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Rick Riordan
Nov 08, 2013 rated it it was amazing  ·  review of another edition
A new take on the Iliad, written by a high school classics teacher -- how could I not read this? The Song of Achilles retells the story of Greece's greatest hero from the point of view of his best friend Patroclus. The big twist: Madeline Miller casts the story as a romance between Achilles and Patroclus. While staying true to Greek legends and the works of Homer, Miller creatively and convincingly fills in the blanks, giving Patroclus a back story that makes perfect sense, and tracing the frie ...more
Lola
Aug 18, 2016 rated it really liked it  ·  review of another edition
I feel so much. And perhaps my emotions are not my own this time? Madeline Miller for sure implanted them deep inside of me, without my consent, and now I'm urging her to withdraw them, or I will not be able to sleep through the night.

It took me a month to read this book, as I needed to take multiple breaks during the experience that is ‘‘The Song of Achilles.’’ I was about to curse the lyricism for welling too many emotions inside my body, too often, and therefore thwarting my reaching the endi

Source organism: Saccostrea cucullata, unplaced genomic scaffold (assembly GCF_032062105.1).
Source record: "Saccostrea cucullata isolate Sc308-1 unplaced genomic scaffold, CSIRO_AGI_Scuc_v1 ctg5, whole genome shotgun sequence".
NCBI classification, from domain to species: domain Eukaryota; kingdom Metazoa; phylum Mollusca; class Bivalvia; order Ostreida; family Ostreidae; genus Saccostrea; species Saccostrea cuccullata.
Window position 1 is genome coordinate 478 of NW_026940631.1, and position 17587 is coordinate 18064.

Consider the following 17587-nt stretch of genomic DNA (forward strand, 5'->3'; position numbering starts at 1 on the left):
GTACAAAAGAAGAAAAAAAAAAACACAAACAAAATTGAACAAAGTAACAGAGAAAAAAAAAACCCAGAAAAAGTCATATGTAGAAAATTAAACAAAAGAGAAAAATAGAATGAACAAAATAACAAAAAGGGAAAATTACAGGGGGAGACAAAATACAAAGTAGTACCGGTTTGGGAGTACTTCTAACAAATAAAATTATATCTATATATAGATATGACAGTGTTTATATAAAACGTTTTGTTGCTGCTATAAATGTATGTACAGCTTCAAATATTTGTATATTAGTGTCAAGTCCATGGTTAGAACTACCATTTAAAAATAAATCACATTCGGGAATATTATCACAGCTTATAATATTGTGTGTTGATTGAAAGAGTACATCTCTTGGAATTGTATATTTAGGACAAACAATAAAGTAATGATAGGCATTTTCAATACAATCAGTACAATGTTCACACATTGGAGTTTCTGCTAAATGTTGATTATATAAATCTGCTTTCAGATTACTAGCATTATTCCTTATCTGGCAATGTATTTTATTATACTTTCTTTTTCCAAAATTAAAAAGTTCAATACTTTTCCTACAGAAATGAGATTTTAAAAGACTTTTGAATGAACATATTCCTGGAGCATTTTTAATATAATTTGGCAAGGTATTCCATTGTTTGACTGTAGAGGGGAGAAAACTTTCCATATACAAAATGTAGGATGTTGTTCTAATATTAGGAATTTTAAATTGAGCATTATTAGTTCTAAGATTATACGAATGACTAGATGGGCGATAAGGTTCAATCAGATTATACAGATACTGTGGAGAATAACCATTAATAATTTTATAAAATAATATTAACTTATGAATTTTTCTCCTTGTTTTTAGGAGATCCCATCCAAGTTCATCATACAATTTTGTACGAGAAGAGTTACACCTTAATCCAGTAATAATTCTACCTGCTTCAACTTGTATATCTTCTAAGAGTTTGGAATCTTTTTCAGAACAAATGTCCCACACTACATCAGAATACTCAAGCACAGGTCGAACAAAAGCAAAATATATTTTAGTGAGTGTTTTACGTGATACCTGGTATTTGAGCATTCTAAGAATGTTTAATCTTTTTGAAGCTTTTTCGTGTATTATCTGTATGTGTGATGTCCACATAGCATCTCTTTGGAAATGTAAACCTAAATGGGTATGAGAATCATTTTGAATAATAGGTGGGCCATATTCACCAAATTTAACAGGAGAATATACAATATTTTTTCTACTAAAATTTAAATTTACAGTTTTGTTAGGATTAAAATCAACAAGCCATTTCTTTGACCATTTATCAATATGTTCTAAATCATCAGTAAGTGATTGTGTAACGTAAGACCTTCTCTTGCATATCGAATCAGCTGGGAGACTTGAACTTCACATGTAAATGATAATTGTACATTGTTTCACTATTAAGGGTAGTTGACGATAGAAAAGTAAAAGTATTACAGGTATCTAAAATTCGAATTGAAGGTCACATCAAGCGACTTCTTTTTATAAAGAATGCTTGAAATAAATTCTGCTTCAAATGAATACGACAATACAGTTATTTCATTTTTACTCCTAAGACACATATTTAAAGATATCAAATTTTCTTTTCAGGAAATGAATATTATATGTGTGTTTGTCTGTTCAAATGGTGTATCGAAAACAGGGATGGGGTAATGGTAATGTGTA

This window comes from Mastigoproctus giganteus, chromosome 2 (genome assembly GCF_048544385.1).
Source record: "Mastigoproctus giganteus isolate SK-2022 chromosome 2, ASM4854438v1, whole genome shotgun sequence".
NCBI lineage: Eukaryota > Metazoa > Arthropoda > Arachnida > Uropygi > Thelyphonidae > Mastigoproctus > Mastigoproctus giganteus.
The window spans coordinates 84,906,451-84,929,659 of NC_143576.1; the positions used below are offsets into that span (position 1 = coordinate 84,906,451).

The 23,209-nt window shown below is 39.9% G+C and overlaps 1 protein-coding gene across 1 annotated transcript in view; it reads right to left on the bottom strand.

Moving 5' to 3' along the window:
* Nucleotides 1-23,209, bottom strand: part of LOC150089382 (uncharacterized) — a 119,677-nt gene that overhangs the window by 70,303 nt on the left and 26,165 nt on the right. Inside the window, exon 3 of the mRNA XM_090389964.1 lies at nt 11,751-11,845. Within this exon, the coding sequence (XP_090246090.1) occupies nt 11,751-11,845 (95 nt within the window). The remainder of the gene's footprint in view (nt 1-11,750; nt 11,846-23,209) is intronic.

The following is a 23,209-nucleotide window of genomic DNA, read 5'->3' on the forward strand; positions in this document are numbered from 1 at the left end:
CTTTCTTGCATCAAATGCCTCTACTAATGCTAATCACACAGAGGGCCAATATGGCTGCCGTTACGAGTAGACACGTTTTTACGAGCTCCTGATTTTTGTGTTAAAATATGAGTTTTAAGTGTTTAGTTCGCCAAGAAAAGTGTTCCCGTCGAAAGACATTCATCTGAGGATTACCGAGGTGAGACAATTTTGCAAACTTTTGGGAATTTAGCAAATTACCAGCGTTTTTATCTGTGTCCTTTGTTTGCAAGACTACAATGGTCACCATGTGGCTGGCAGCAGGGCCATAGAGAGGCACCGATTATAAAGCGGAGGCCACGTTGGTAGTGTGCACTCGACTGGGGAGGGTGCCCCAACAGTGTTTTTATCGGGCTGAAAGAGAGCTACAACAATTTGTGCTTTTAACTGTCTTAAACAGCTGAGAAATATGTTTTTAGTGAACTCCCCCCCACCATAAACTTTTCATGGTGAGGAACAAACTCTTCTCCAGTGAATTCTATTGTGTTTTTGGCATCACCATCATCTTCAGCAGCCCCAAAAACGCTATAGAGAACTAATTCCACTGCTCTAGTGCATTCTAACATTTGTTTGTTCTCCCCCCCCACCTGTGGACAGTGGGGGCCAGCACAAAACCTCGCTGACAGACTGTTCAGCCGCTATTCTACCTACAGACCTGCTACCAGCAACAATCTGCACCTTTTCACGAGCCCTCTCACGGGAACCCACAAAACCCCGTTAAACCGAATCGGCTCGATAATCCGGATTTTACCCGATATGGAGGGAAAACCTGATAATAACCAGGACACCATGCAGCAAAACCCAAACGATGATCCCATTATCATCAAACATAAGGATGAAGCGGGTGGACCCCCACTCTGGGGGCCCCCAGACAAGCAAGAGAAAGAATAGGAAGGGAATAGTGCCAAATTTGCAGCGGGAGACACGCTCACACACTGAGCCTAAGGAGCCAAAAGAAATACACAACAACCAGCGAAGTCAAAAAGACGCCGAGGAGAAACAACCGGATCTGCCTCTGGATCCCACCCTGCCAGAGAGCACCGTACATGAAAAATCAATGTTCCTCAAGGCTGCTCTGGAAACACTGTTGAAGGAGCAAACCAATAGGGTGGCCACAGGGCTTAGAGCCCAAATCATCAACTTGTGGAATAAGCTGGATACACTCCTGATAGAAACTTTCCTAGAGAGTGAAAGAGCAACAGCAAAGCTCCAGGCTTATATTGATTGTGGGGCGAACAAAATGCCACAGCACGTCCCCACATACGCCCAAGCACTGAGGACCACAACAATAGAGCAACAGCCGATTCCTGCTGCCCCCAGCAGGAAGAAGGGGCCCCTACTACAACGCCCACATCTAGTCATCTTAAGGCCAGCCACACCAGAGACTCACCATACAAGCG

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Virginia Ronan ♥ Herondale ♥
”We were like gods, at the dawning of the world, and our joy was so bright we could see nothing else but the other.”

This book!!!
Gosh I loved this book!!!

The moment I read the first page I was already certain of two things:
1.) This would become one of my all-time favourites and I’d gush about it like crazy.
2.) It wouldn’t only leave me devastated and heartbroken but also sobbing like a little child.

Well, both of those things came true, even way earlier than I had initially anticipated. I was
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Bookdragon Sean
Madeline Miller did what the movie producers of the film Troy (2004) were too cowardly to do; she stayed true to the homosexuality of Homer’s Iliad rather than writing a censored version of the story which stank of homophobia. Achilles and Patroclus were passionately in love, which resulted in their respective destructions. They were not cousins or man at arms, but soul mates. The watering down of this in the film Troy was an insult to the LGBT community. Nothing more. Nothing less.

The attract
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Navessa
"Achilles. Who was he if not miraculous, and radiant? Who was he if not destined for fame?"




Reading this is like reading Romeo and Juliet. We all know the story. We all know the outcome. We all know that our desperate prayers for someone, anyone to step in and save these characters from themselves will fall on deaf ears.

Gods. What a bloody trainwreck. Even though I knew how it was going to end, I was not prepared for how much I cared.

This is the story of the fall of Troy. Or rather, a part of
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Claudia Ramírez
Pa-tro-clus.

This and this and this.

HOW CAN MY HEART BE MENDED AFTER THIS!????